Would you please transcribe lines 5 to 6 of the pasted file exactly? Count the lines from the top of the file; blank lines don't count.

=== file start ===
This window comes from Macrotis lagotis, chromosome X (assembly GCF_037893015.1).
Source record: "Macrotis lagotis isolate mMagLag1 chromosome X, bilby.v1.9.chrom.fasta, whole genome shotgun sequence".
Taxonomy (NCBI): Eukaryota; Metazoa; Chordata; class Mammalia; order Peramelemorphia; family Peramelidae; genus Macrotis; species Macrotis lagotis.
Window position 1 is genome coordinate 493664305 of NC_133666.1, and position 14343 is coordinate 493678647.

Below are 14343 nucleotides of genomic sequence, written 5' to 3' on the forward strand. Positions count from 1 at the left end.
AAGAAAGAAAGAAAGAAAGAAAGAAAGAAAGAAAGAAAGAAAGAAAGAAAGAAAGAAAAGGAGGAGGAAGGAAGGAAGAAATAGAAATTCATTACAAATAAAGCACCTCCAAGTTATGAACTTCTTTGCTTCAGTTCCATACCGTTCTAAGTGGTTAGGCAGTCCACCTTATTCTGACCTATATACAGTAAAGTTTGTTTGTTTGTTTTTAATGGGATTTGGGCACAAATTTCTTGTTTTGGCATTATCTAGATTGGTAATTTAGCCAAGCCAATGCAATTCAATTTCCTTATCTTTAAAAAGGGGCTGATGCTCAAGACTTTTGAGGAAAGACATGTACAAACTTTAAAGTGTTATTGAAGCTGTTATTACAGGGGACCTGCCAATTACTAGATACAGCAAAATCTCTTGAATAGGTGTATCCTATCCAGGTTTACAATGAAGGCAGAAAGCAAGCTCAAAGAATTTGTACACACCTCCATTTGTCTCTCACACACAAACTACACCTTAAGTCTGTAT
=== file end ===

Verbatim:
Below are 14343 nucleotides of genomic sequence, written 5' to 3' on the forward strand. Positions count from 1 at the left end.
AAGAAAGAAAGAAAGAAAGAAAGAAAGAAAGAAAGAAAGAAAGAAAGAAAGAAAGAAAAGGAGGAGGAAGGAAGGAAGAAATAGAAATTCATTACAAATAAAGCACCTCCAAGTTATGAACTTCTTTGCTTCAGTTCCATACCGTTCTAAGTGGTTAGGCAGTCCACCTTATTCTGACCTATATACAGTAAAGTTTGTTTGTTTGTTTTTAATGGGATTTGGGCACAAATTTCTTGTTTTGGCATTATCTAGATTGGTAATTTAGCCAAGCCAATGCAATTCAATTTCCTTATCTTTAAAAAGGGGCTGATGCTCAAGACTTTTGAGGAAAGACATGTACAAACTTTAAAGTGTTATTGAAGCTGTTATTACAGGGGACCTGCCAATTACTAGATACAGCAAAATCTCTTGAATAGGTGTATCCTATCCAGGTTTACAATGAAGGCAGAAAGCAAGCTCAAAGAATTTGTACACACCTCCATTTGTCTCTCACACACAAACTACACCTTAAGTCTGTAT